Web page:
After a 51.8-month median follow-up, the median OS for all patients was 62.7 months. OS with single-agent bortezomib in this study is encouraging with respect to that reported in studies of other combination regimens20,30,31 ; however, data exclusively in the relapsed AL setting are generally lacking. Forty (57%) patients received subsequent AL therapy, most commonly with dexamethasone, bortezomib, lenalidomide, cyclophosphamide, melphalan, or thalidomide. The notable OS reported here may therefore be due, in part, to additional AL therapies based on novel agents such as bortezomib, lenalidomide, and thalidomide, available to patients in more recent years, compared with the more limited treatment options available at the time of older studies that reported considerably shorter OS.33-36  The long-term follow-up of CAN2007 also allowed for analysis of time to subsequent AL therapy and OS in patients stratified by achievement of organ response. Extending on our previously published findings,25  achievement of organ response was found to positively impact time to subsequent therapy and OS in this study.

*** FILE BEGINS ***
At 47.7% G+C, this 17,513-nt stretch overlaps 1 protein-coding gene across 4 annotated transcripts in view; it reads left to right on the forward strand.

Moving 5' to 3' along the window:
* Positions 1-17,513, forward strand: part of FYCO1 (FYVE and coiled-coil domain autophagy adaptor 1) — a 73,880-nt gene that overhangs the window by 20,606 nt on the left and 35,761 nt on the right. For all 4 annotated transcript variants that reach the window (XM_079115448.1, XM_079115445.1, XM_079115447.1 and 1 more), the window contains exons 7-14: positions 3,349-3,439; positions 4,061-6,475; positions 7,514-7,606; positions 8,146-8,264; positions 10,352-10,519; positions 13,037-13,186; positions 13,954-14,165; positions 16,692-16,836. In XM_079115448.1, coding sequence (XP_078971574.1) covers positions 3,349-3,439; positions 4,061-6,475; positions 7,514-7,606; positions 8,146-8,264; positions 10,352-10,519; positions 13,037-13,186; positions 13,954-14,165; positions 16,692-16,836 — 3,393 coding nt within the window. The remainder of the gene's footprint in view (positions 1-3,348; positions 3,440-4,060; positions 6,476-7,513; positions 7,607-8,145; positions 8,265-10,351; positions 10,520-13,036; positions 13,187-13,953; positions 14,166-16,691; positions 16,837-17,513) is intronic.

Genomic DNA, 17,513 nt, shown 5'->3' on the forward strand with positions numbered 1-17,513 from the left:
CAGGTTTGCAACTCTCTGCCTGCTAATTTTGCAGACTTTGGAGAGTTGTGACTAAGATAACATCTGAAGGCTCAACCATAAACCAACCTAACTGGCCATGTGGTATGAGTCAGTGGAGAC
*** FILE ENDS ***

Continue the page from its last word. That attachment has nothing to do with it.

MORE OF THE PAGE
In light of previous studies demonstrating an association between FLC levels and hematologic response or long-term outcomes,29,37-40  measuring dFLC parameters during cycle 1 and assessing the relationship to hematologic response was included as an exploratory objective in this study. Higher overall and complete response rates at EOT were observed in patients with low vs high baseline dFLC (using 3 different cutoffs for patient dichotomization: 124.2 [median], 180 [validated as of prognostic importance],27  and 50 mg/L [definition of measurable disease]28 ) and high vs low percentage dFLC decrease at the end of cycle 1 (using cutoffs for patient dichotomization of 59% [median] and 50% [validated cutoff defining dFLC PR]29 ). The former association may reflect a deeper impact of treatment in patients with lower disease burden at baseline. Notably, a low baseline dFLC, but not a >50% or > 59% decrease in dFLC at the end of cycle 1, was predictive of improved OS. The latter result may be explained, in part, by the post-cycle 1 percentage dFLC reduction being too premature a measurement to predict for long-term survival. It is of note, however, that per recently updated and validated response criteria in AL, a 50% reduction in dFLC (corresponding to achievement of a PR) at 3 and/or 6 months after treatment initiation has been shown to confer an OS benefit.29